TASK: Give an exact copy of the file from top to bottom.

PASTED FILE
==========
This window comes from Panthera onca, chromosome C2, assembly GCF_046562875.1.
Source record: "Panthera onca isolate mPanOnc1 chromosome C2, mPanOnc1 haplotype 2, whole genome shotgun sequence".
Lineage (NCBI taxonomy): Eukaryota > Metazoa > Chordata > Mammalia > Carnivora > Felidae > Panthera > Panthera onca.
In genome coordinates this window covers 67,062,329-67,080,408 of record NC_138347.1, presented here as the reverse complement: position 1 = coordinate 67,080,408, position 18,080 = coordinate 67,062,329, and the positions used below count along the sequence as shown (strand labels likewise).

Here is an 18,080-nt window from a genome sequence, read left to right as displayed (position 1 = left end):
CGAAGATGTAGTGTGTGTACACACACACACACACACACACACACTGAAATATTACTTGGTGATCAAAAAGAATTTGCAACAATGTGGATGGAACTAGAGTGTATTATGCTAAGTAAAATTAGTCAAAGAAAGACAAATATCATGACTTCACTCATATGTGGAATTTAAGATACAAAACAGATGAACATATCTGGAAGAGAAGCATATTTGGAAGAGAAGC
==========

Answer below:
This window comes from Panthera onca, chromosome C2, assembly GCF_046562875.1.
Source record: "Panthera onca isolate mPanOnc1 chromosome C2, mPanOnc1 haplotype 2, whole genome shotgun sequence".
Lineage (NCBI taxonomy): Eukaryota > Metazoa > Chordata > Mammalia > Carnivora > Felidae > Panthera > Panthera onca.
In genome coordinates this window covers 67,062,329-67,080,408 of record NC_138347.1, presented here as the reverse complement: position 1 = coordinate 67,080,408, position 18,080 = coordinate 67,062,329, and the positions used below count along the sequence as shown (strand labels likewise).

Here is an 18,080-nt window from a genome sequence, read left to right as displayed (position 1 = left end):
CGAAGATGTAGTGTGTGTACACACACACACACACACACACACACTGAAATATTACTTGGTGATCAAAAAGAATTTGCAACAATGTGGATGGAACTAGAGTGTATTATGCTAAGTAAAATTAGTCAAAGAAAGACAAATATCATGACTTCACTCATATGTGGAATTTAAGATACAAAACAGATGAACATATCTGGAAGAGAAGCATATTTGGAAGAGAAGC